- #1

marcus

Science Advisor

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## Main Question or Discussion Point

Here is a fun thing to try

The Google calculator knows the values of pi, the speed of light c, Newton's G and stuff like that. So you can easily make it calculate the cosmological constant from a few familiar facts.

You have to know that the usual estimate of the Hubble parameter is 71 km/s/Mpc

(71 kilometers per second per Megaparsec)

from that you can easily find out the critical density and astronomers regularly take that to be the density of the universe, because it looks approximately flat.

Also they estimate that the darkenergy density is about 75 percent of the total density.

So that's all you need. You just go to Google and type in

3((c*71 km/s/Mpc)^2)/(8pi*G)

that will give the critical density, IOW the actual density of the universe, in joules per cubic meter.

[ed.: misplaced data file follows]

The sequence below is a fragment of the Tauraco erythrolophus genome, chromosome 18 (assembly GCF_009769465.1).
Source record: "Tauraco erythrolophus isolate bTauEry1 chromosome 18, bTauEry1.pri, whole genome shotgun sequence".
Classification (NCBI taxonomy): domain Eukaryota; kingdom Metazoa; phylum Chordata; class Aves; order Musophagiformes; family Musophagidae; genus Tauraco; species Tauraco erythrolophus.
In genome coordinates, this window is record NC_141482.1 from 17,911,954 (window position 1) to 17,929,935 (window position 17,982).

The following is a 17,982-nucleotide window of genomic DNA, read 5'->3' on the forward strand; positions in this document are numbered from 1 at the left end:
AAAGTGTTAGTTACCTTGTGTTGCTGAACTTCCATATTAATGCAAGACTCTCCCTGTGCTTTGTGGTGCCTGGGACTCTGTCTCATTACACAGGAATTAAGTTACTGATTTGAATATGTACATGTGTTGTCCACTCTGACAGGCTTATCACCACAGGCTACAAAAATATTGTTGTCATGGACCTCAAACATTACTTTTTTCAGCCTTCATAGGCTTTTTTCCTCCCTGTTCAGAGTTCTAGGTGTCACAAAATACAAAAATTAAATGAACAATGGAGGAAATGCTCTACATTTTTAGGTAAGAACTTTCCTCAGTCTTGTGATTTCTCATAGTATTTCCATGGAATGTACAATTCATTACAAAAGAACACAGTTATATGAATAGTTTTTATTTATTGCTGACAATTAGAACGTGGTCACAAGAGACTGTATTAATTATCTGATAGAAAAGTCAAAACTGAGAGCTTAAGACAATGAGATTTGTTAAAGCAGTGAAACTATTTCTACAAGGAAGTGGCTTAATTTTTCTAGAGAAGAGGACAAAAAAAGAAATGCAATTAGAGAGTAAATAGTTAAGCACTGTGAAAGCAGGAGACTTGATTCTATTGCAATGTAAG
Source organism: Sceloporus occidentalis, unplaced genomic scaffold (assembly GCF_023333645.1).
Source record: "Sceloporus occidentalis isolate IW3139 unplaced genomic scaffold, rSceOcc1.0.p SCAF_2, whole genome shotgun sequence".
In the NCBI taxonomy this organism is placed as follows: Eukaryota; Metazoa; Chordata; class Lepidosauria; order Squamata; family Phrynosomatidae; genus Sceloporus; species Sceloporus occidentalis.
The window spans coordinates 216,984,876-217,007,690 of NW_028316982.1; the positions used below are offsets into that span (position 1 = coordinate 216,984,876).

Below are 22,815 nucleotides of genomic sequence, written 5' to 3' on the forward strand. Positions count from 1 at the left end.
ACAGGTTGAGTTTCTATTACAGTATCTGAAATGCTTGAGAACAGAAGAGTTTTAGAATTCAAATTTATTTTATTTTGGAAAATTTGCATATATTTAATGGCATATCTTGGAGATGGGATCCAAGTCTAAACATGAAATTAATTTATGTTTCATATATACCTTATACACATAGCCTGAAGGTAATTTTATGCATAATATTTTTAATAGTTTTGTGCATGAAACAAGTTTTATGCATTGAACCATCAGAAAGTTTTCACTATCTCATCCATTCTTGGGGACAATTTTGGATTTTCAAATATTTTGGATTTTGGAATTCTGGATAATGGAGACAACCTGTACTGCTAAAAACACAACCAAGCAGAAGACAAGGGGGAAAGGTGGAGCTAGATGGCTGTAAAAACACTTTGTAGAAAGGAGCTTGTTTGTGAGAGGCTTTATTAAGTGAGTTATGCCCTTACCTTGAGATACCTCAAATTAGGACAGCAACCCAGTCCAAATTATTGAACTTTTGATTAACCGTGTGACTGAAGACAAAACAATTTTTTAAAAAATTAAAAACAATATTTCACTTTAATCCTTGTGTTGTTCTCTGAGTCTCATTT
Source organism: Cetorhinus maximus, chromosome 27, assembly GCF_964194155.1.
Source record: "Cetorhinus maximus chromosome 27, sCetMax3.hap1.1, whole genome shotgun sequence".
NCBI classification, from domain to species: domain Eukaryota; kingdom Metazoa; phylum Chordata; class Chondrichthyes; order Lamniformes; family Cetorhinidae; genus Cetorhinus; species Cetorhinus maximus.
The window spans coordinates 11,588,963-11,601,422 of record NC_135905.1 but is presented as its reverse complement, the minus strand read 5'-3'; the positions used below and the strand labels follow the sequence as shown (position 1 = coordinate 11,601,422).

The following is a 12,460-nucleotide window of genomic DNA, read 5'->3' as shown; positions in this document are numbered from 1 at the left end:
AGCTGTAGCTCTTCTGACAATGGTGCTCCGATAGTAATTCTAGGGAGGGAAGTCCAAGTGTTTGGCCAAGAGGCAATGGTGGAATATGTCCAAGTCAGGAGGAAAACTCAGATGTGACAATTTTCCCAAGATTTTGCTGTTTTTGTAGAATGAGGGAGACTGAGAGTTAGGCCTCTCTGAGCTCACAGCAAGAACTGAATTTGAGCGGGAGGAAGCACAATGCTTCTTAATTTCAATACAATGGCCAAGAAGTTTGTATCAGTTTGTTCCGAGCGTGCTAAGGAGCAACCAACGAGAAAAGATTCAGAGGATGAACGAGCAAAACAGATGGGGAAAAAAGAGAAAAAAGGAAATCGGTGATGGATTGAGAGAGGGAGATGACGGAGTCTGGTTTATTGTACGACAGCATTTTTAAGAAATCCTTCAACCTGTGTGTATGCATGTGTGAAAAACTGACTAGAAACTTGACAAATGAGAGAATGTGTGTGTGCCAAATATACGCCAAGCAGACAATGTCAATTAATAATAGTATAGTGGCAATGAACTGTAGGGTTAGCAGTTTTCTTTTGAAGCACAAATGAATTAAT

Or, since the darkenergy is about 75 percent of that, you can do the whole thing at once by typing in

0.75*3((c*71 km/s/Mpc)^2)/(8pi*G)

=============================

this works fine for me. Let me know if it doesn't work for you.

The only sophisticated part of this is that the usual formula for the critical density is

[tex]\frac{3c^2 H^2}{8\pi G}[/tex]

and this is translated into a form that the Google calcuator can understand

The Google calculator knows the values of pi, the speed of light c, Newton's G and stuff like that. So you can easily make it calculate the cosmological constant from a few familiar facts.

You have to know that the usual estimate of the Hubble parameter is 71 km/s/Mpc

(71 kilometers per second per Megaparsec)

from that you can easily find out the critical density and astronomers regularly take that to be the density of the universe, because it looks approximately flat.

Also they estimate that the darkenergy density is about 75 percent of the total density.

So that's all you need. You just go to Google and type in

3((c*71 km/s/Mpc)^2)/(8pi*G)

that will give the critical density, IOW the actual density of the universe, in joules per cubic meter.

Or, since the darkenergy is about 75 percent of that, you can do the whole thing at once by typing in

0.75*3((c*71 km/s/Mpc)^2)/(8pi*G)

=============================

this works fine for me. Let me know if it doesn't work for you.

The only sophisticated part of this is that the usual formula for the critical density is

[tex]\frac{3c^2 H^2}{8\pi G}[/tex]

and this is translated into a form that the Google calcuator can understand